Lord, though this day has become something else, I do remember its true meaning….the eve before All-Saints’……a day set aside to remember our dearly departed. But, let the children have their fun tonight, but keep them safe under Your wings!!!
On October 31st ghouls and goblins, creatures and strange folk come creeping about the neighborhood seeking favors over trickery. This holiday tradition has become known as Halloween.
HOW TO OBSERVE
Typical festive Halloween activities include trick-or-treating (or the related “guising”), attending costume parties, decorating, carving pumpkins into jack-o’-lanterns, lighting bonfires, apple bobbing, visiting haunted house attractions, playing pranks, telling scary stories and watching horror films. In many parts of the world, the Christian religious observances of All Hallows’ Eve, including attending church services and lighting candles on the graves of the dead, remain popular. Although, in other locations, these solemn customs are less pronounced in favor of a more commercialized and secularized celebration. Because many Western Christian denominations encourage, although no longer require, abstinence from meat on All Hallows’ Eve, the tradition of eating certain vegetarian foods for this vigil day developed, including the consumption of apples, colcannon, cider, potato pancakes, and soul cakes.
Use #Halloween to post on social media.
Dating back to an ancient pagan harvest festival marking the end of summer and beckoning the beginning of winter, seasons overlapped during Samhain (pronounced sah-win) and revelers believed the worlds of the living and the dead crossed. To interact with the spirits, the living would wear costumes and light bright bonfires to help protect them.
Similar celebrations honoring the dead took place in Roman traditions which were gradually blended and soon replaced the Celtic ceremonies. All Martyrs Day established by Pope Boniface IV in 609 A.D. was eventually moved by Pope Gregory III to November 1 which later became known as All Saint’s Day. The eve of this celebration became known as All Hallows Eve or Halloween.
Through the Colonial era in America, Halloween celebrations were considered taboo due to religious beliefs. By the Victorian era, though, Haloween traditions featured fall festivals, parties and foods involving communities and neighborhoods.
Well, are you ready???
I so recall past Halloweens…….
One year, I turned my son, Rick, into a robot with boxes and aluminum foil…..he had a small box over his head and it kept twisting around and looked so comical that people couldn’t help but laugh. He was disappointed, though, because everyone gave him money while his sister got all the candy! I would usually dress up, too, and walk along with them. Some people gave me candy, too! Oh, those were the days…..and I miss them so! One year, I took my two granddaughters on a haunted hayride……what a time! They both screamed into my ears so much that it nearly deafened me! Little Mariah even tried to hide UNDER me!! Then I took my nieces to a haunted house……another deafening time! I wish I had some pics!!!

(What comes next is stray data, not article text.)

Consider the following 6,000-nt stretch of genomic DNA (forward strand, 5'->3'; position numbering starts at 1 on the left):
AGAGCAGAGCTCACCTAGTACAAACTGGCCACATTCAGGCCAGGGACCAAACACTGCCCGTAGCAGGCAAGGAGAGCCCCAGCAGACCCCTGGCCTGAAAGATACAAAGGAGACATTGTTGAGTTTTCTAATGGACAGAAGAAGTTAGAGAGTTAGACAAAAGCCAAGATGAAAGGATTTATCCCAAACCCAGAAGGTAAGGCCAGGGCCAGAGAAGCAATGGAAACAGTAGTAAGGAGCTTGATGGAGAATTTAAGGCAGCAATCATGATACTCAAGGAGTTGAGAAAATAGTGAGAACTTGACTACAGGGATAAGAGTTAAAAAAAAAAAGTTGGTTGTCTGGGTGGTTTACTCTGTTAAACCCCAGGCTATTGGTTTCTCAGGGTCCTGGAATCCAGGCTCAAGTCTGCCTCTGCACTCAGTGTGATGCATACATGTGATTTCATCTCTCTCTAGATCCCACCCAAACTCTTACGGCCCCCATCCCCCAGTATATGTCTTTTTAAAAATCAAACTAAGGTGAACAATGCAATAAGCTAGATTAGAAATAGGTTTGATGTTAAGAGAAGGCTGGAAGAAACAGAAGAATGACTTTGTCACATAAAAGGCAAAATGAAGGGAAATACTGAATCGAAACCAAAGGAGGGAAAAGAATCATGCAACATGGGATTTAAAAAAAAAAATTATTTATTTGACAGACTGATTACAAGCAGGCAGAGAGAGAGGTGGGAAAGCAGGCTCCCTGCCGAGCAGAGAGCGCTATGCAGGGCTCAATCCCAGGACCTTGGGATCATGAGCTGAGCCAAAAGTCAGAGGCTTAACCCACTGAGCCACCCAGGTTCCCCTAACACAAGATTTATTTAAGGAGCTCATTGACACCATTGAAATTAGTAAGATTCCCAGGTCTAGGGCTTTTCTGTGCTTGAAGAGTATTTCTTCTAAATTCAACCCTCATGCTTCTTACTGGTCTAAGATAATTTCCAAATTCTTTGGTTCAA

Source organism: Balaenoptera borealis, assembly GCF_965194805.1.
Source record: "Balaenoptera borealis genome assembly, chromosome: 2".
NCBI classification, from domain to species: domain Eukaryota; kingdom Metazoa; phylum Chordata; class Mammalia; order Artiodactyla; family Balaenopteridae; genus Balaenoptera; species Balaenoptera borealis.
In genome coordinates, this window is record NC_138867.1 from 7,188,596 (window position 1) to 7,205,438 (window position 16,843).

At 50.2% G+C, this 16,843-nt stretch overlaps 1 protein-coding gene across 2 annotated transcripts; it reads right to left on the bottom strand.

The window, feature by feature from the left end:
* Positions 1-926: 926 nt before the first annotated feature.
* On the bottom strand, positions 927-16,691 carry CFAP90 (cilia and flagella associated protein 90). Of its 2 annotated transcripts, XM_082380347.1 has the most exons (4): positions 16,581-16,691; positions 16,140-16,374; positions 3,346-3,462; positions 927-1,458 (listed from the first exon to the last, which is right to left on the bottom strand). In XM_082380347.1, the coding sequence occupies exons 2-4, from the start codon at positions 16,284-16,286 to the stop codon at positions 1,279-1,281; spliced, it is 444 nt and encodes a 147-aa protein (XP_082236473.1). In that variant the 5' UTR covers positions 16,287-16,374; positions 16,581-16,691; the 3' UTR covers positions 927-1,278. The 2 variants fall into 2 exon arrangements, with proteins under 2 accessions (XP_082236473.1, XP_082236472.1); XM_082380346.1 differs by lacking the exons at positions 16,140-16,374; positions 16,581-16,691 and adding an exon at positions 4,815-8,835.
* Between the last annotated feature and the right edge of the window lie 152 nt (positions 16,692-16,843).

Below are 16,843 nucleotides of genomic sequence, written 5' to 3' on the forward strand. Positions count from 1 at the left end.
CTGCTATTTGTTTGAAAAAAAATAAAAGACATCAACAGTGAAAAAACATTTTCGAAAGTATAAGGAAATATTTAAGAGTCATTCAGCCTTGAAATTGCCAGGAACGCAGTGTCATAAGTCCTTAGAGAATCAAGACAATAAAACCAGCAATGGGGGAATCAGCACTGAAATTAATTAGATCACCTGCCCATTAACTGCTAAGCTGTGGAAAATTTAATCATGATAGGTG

15 HALLOWEEN FUN FACTS
- Halloween is short for Hallow’s Eve or Hallow’s Evening.
- The first Jack O’ Lanterns were made from turnips and beets.
- According to an Irish legend, Jack O’Lanterns was actually a stingy man named Jack who, because he tricked the devil several times, was forbidden entrance into both heaven and hell. So, he wandered on Earth, waving his lantern to lead people away from their paths.
- On Halloween’s night, it is believed that if you stand in front of the mirror at midnight, you’ll be able to see the reflection of your spouse just above your left shoulder.
- Ireland is believed to be the birth place of Halloween
- Halloween is the second highest grossing holiday in the Western world with Christmas being the first.
- Children are more twice more likely to be killed in a road accident on Halloween than any other night.
- Fifty Percent kids prefer to chocolate candy on Halloween.
- Halloween is one of the world’s oldest celebrations dating back to almost 2000 years and was celebrated by Celts living is present day Britain.
- Orange and Black are the colours of Halloween. Orange symbolizes harvest as Halloween is celebrated at the end of the harvest season and blacks symbolizes death.
- Travellers carry a piece of bread crossed with salt, to keep them safe from witches on Halloween nights.
- According to a legend, if you see a spider on Halloween, it is actually the spirit of a loved one watching over you.
- “Trick-or-Treating” originally started in England when the poor begged for food and families would give them pastries called “soul cakes” in return for a pray for their familiy’s dead relatives.
- The tradition of ghostly costumes comes from the legend that spirits and ghosts return to Earth on Halloween and if you dress like ghost, they might mistake you for fellow spirits.
- Every year, candy sells on Halloween can reach upto 2 billion dollars in USA alone.
To Your Health!
Halloween traditions explained
Stay safe and may God be with you!!!!!